Breast cancer research: BCR 03/2014; 16(2):R25. · 5.87 Impact Factor
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    ABSTRACT: Whether wide excision with margins ≥1 cm is sufficient treatment for small low- or intermediate-grade ductal carcinoma in situ (DCIS) is unclear. This is an updated analysis of a phase II, single-arm, prospective trial testing this hypothesis. A total of 158 patients with low- or intermediate-grade DCIS who underwent wide excision alone (without radiation or tamoxifen) were entered onto the trial from 1995 to 2002. Entry criteria included mammographic extent ≤2.5 cm, predominantly low or intermediate nuclear grade, and excision with final microscopic margins ≥1 cm. Eight-year minimum potential follow-up was required for inclusion in the analysis; the final population comprised 143 patients. Cumulative incidence curves were generated to assess rates of local recurrence (LR) or other events. Median follow-up time was 11 years. Nineteen patients (13 %) had LR as a first event within 8 years. Thirteen LR (68 %) were DCIS only and six (32 %) were invasive. Fourteen (74 %) occurred in the original quadrant. The 10-year estimated cumulative incidence of LR was 15.6 %. The estimated annual percentage rate of LR was 1.9 % per patient-year. With longer follow-up, there remains a substantial and ongoing risk of LR in patients with favorable DCIS treated with wide excision margins without radiation. This information should be useful as patients and clinicians weigh the options of wide excision with and without radiation.
    Breast Cancer Research and Treatment 12/2013; · 4.47 Impact Factor
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    ABSTRACT: mTOR and its downstream effectors the 4E-binding protein 1 (4EBP1) and the p70 ribosomal S6 kinases (S6K1 and S6K2) are frequently upregulated in breast cancer, and assumed to be driving forces in tumourigenesis, in close connection with oestrogen receptor (ER) networks. Here, we investigated these factors as clinical markers in five different cohorts of breast cancer patients. The prognostic significance of 4EBP1, S6K1 and S6K2 mRNA expression was assessed with real-time PCR in 93 tumours from the treatment randomised Stockholm trials, encompassing postmenopausal patients enrolled between 1976 and 1990. Three publicly available breast cancer cohorts were used to confirm the results. Furthermore, the predictive values of 4EBP1 and p4EBP1_S65 protein expression for both prognosis and endocrine treatment benefit were assessed by immunohistochemical analysis of 912 node-negative breast cancers from the Stockholm trials. S6K2 and 4EBP1 mRNA expression levels showed significant correlation and were associated with a poor outcome in all cohorts investigated. 4EBP1 protein was confirmed as an independent prognostic factor, especially in progesterone receptor (PgR)-expressing cancers. 4EBP1 protein expression was also associated with a poor response to endocrine treatment in the ER/PgR positive group. Cross-talk to genomic as well as non-genomic ER/PgR signalling may be involved and the results further support a combination of ER and mTOR signalling targeted therapies. This study suggests S6K2 and 4EBP1 as important factors for breast tumourigenesis, interplaying with hormone receptor signalling. We propose S6K2 and 4EBP1 as new potential clinical markers for prognosis and endocrine therapy response in breast cancer.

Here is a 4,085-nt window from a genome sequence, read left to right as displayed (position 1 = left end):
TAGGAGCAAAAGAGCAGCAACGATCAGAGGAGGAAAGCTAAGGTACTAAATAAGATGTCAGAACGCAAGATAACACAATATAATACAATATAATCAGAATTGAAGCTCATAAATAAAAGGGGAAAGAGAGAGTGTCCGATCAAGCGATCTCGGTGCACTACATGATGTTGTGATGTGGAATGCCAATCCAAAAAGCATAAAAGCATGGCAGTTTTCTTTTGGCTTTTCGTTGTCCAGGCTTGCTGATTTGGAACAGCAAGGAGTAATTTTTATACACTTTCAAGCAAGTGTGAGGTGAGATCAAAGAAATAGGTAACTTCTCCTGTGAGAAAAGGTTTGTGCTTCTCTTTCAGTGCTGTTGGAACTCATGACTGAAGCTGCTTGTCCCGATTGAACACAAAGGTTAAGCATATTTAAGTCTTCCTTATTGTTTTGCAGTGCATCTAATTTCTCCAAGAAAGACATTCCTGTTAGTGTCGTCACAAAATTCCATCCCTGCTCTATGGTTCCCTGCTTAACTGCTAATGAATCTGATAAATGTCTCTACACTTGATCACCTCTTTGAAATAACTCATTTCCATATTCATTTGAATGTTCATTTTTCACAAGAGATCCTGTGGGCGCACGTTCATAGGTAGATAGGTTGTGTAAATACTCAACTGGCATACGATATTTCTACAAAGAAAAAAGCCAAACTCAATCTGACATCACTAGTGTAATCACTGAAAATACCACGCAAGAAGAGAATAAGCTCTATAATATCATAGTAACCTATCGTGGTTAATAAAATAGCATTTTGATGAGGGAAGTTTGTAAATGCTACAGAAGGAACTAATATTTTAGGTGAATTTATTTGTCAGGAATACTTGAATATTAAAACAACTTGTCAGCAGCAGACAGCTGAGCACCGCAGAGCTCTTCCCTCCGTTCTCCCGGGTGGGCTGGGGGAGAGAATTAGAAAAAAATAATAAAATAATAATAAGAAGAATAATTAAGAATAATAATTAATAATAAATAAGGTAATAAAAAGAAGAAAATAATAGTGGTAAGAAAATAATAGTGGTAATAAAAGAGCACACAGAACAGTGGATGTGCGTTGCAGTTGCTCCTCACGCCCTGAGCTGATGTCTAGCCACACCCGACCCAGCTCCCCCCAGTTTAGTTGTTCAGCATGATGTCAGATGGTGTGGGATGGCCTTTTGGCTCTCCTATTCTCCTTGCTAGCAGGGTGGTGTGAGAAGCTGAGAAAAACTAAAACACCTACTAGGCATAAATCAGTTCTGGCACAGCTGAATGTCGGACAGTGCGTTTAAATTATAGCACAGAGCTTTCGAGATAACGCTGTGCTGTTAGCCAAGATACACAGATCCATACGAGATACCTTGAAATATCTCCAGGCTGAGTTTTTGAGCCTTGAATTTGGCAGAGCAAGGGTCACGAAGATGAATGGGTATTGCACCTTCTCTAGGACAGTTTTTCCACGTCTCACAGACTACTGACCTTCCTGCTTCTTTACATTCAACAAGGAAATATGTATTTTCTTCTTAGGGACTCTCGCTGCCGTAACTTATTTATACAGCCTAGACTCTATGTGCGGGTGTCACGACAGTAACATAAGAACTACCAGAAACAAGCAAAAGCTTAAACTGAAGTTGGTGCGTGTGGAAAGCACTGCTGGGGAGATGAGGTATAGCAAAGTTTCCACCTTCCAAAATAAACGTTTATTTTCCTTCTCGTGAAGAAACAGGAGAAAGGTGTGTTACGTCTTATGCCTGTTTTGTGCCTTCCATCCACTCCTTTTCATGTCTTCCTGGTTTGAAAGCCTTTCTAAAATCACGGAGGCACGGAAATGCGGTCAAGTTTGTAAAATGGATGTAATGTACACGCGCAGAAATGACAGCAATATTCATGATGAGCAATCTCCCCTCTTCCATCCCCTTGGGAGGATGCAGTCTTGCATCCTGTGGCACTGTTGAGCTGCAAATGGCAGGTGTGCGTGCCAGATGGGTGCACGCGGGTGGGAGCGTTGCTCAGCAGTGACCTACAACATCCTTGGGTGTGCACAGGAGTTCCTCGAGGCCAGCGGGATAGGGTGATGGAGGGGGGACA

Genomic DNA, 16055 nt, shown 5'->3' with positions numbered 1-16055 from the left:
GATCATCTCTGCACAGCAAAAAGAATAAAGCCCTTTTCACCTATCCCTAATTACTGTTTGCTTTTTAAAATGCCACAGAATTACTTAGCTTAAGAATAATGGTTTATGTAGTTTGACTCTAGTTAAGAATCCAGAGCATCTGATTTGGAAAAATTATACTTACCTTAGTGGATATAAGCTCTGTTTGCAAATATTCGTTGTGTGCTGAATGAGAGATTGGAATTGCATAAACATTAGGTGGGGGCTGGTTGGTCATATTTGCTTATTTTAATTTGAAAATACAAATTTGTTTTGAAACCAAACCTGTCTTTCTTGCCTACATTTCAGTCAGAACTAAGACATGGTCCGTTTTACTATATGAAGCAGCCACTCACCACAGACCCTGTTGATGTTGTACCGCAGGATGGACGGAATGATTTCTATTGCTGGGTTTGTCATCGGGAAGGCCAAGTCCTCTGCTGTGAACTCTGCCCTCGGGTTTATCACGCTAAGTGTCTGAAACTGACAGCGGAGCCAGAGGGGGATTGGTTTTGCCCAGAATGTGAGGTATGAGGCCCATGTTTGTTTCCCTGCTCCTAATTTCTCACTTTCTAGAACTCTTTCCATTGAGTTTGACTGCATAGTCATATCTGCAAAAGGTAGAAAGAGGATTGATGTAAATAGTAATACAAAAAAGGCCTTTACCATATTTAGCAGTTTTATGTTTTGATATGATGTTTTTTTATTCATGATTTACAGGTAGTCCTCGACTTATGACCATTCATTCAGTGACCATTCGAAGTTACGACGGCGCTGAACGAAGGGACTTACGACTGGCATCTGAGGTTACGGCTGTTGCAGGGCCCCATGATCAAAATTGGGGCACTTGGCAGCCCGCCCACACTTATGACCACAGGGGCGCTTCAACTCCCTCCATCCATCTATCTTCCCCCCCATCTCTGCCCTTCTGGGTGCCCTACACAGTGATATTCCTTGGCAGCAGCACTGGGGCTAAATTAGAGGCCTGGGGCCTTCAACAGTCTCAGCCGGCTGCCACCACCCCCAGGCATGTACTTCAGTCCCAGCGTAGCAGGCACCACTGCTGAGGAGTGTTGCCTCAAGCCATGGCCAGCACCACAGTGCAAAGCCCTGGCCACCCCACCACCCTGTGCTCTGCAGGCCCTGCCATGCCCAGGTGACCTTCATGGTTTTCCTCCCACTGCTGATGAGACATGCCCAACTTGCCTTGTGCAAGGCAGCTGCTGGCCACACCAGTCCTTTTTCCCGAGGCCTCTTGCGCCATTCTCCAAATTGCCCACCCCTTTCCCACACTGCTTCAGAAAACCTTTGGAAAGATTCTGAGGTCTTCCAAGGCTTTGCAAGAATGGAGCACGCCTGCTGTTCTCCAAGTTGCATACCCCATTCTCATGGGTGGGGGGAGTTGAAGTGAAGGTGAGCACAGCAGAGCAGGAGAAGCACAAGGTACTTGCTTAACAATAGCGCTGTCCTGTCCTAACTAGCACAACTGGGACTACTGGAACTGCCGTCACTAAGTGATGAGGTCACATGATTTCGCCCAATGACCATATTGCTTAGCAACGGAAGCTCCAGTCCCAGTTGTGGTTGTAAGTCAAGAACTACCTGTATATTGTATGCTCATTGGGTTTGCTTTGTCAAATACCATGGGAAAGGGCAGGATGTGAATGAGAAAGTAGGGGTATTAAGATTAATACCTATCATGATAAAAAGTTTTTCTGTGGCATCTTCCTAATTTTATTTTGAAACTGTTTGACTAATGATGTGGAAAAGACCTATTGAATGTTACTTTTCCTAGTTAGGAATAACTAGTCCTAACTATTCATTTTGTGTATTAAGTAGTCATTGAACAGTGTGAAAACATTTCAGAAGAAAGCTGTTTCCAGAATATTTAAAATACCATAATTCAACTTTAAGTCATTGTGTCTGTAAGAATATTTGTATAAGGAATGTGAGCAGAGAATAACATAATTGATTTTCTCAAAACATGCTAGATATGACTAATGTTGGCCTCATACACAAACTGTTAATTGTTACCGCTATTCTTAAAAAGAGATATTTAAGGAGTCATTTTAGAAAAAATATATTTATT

Breast cancer research: BCR 10/2013; 15(5):R96. · 5.87 Impact Factor